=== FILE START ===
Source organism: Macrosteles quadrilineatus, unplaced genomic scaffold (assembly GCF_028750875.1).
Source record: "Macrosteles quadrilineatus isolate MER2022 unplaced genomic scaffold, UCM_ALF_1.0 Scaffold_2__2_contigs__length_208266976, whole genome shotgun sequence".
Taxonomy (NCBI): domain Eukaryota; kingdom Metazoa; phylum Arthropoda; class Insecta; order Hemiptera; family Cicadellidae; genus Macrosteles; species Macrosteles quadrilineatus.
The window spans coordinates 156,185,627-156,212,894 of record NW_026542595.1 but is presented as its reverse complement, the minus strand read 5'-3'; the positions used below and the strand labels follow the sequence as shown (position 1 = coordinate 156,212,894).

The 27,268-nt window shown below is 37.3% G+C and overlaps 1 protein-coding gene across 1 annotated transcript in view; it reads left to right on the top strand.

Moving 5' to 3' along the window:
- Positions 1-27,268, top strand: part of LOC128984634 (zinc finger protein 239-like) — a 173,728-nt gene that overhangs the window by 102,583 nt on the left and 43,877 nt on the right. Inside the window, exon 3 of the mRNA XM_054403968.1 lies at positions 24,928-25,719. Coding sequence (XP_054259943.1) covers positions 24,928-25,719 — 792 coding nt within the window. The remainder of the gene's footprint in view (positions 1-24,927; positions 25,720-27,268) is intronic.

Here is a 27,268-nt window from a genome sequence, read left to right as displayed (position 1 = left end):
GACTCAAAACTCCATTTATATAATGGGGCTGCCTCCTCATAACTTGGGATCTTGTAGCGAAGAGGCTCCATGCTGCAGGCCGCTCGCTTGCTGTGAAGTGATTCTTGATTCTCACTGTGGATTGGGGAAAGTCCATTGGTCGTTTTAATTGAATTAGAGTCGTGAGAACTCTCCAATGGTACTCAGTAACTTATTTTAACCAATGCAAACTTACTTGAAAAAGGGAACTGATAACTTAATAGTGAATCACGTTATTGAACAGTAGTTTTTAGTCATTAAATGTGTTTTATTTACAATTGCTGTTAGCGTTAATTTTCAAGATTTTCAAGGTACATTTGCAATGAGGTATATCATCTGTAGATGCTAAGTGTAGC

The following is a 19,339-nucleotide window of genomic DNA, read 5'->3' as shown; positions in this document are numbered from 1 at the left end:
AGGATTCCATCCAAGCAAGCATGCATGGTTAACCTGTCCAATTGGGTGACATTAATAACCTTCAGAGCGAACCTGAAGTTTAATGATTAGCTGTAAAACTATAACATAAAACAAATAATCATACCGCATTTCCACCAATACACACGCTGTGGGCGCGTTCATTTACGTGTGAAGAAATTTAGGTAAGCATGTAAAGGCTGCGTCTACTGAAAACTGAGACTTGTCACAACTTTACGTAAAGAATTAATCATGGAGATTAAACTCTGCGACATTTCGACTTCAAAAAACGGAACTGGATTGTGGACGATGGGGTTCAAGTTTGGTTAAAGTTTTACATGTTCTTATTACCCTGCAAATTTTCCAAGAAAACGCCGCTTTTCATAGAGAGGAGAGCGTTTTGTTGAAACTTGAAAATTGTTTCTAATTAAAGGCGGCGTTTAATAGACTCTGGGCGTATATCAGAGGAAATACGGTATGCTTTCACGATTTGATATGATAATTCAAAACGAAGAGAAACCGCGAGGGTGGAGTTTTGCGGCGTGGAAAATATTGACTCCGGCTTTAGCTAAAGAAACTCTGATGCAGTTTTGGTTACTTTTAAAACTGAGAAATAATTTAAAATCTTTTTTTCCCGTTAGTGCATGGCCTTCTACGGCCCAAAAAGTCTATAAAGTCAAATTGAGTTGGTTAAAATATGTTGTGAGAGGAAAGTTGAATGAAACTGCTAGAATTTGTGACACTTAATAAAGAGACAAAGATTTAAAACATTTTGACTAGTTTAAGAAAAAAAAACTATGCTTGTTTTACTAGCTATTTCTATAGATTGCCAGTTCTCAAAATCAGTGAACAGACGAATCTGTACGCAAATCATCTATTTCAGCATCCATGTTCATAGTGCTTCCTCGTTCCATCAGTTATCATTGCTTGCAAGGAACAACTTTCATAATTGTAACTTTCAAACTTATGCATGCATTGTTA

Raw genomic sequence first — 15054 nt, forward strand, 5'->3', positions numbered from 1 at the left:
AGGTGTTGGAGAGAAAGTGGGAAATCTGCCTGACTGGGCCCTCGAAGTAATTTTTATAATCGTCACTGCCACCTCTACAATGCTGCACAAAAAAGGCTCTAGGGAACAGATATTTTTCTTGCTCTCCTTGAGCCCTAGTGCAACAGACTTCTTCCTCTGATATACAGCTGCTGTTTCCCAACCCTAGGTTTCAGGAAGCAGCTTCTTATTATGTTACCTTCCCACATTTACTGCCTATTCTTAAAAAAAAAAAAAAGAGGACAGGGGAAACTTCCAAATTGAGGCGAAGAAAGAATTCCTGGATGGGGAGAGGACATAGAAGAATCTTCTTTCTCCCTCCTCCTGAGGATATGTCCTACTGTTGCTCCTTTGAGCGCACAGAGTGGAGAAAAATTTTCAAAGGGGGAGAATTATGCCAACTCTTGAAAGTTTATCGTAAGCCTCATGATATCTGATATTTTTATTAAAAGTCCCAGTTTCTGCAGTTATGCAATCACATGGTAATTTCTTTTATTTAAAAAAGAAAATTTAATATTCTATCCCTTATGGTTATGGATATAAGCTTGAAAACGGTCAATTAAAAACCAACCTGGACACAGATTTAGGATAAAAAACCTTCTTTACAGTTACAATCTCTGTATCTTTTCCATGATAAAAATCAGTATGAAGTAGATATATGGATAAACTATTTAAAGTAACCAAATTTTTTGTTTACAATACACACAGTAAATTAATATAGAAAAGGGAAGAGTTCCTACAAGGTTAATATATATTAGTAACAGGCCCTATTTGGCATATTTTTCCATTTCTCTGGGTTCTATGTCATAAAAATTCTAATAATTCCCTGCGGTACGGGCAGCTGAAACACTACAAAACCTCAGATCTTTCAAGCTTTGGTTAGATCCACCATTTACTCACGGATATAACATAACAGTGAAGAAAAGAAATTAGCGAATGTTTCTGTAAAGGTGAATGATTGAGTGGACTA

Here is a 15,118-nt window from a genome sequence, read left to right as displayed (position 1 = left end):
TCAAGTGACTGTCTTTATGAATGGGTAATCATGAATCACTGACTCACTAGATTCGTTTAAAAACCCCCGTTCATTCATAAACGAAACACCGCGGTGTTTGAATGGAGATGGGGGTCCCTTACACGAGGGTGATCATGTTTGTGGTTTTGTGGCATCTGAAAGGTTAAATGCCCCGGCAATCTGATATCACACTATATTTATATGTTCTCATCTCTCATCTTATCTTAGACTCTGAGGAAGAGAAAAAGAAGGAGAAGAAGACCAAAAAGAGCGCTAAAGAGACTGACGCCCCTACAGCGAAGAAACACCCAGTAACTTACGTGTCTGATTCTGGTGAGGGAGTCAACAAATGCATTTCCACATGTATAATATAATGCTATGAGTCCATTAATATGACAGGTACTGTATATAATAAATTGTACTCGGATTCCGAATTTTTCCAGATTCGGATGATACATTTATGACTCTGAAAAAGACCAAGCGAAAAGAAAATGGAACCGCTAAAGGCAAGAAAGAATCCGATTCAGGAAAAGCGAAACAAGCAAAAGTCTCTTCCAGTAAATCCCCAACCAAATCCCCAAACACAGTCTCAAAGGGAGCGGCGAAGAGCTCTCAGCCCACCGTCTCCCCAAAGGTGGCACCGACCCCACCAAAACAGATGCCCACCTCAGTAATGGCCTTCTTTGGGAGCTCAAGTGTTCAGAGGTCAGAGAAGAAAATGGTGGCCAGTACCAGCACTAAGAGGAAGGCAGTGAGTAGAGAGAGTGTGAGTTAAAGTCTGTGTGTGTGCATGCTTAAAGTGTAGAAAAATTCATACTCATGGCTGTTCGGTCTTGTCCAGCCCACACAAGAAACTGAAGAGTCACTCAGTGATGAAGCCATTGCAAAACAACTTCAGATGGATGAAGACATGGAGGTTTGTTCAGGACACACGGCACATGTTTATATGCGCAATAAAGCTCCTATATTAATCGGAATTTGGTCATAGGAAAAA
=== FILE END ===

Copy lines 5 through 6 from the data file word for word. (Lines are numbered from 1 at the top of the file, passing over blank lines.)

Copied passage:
The 27,268-nt window shown below is 37.3% G+C and overlaps 1 protein-coding gene across 1 annotated transcript in view; it reads left to right on the top strand.

Moving 5' to 3' along the window: